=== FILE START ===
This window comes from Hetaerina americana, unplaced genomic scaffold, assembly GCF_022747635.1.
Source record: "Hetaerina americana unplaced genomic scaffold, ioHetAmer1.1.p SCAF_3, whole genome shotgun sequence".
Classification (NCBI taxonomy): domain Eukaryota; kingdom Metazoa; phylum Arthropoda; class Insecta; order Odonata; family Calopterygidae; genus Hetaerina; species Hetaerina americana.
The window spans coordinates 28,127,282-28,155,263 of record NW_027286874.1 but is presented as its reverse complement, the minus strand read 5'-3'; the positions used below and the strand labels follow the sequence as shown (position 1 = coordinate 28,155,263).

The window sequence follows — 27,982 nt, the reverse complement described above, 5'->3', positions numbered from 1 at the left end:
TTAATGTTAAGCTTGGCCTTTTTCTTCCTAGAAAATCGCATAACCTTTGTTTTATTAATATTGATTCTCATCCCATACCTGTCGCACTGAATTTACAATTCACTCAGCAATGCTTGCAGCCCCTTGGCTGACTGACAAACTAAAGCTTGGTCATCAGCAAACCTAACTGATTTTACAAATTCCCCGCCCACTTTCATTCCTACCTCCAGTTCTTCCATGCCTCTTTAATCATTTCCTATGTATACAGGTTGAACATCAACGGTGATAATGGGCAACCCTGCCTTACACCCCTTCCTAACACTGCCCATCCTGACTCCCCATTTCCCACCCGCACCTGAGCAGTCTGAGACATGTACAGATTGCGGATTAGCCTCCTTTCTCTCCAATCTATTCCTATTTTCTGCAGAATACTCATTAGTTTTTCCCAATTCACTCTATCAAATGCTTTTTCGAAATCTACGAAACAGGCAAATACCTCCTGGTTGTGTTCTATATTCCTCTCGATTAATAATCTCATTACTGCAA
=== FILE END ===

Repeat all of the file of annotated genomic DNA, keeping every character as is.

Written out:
This window comes from Hetaerina americana, unplaced genomic scaffold, assembly GCF_022747635.1.
Source record: "Hetaerina americana unplaced genomic scaffold, ioHetAmer1.1.p SCAF_3, whole genome shotgun sequence".
Classification (NCBI taxonomy): domain Eukaryota; kingdom Metazoa; phylum Arthropoda; class Insecta; order Odonata; family Calopterygidae; genus Hetaerina; species Hetaerina americana.
The window spans coordinates 28,127,282-28,155,263 of record NW_027286874.1 but is presented as its reverse complement, the minus strand read 5'-3'; the positions used below and the strand labels follow the sequence as shown (position 1 = coordinate 28,155,263).

The window sequence follows — 27,982 nt, the reverse complement described above, 5'->3', positions numbered from 1 at the left end:
TTAATGTTAAGCTTGGCCTTTTTCTTCCTAGAAAATCGCATAACCTTTGTTTTATTAATATTGATTCTCATCCCATACCTGTCGCACTGAATTTACAATTCACTCAGCAATGCTTGCAGCCCCTTGGCTGACTGACAAACTAAAGCTTGGTCATCAGCAAACCTAACTGATTTTACAAATTCCCCGCCCACTTTCATTCCTACCTCCAGTTCTTCCATGCCTCTTTAATCATTTCCTATGTATACAGGTTGAACATCAACGGTGATAATGGGCAACCCTGCCTTACACCCCTTCCTAACACTGCCCATCCTGACTCCCCATTTCCCACCCGCACCTGAGCAGTCTGAGACATGTACAGATTGCGGATTAGCCTCCTTTCTCTCCAATCTATTCCTATTTTCTGCAGAATACTCATTAGTTTTTCCCAATTCACTCTATCAAATGCTTTTTCGAAATCTACGAAACAGGCAAATACCTCCTGGTTGTGTTCTATATTCCTCTCGATTAATAATCTCATTACTGCAA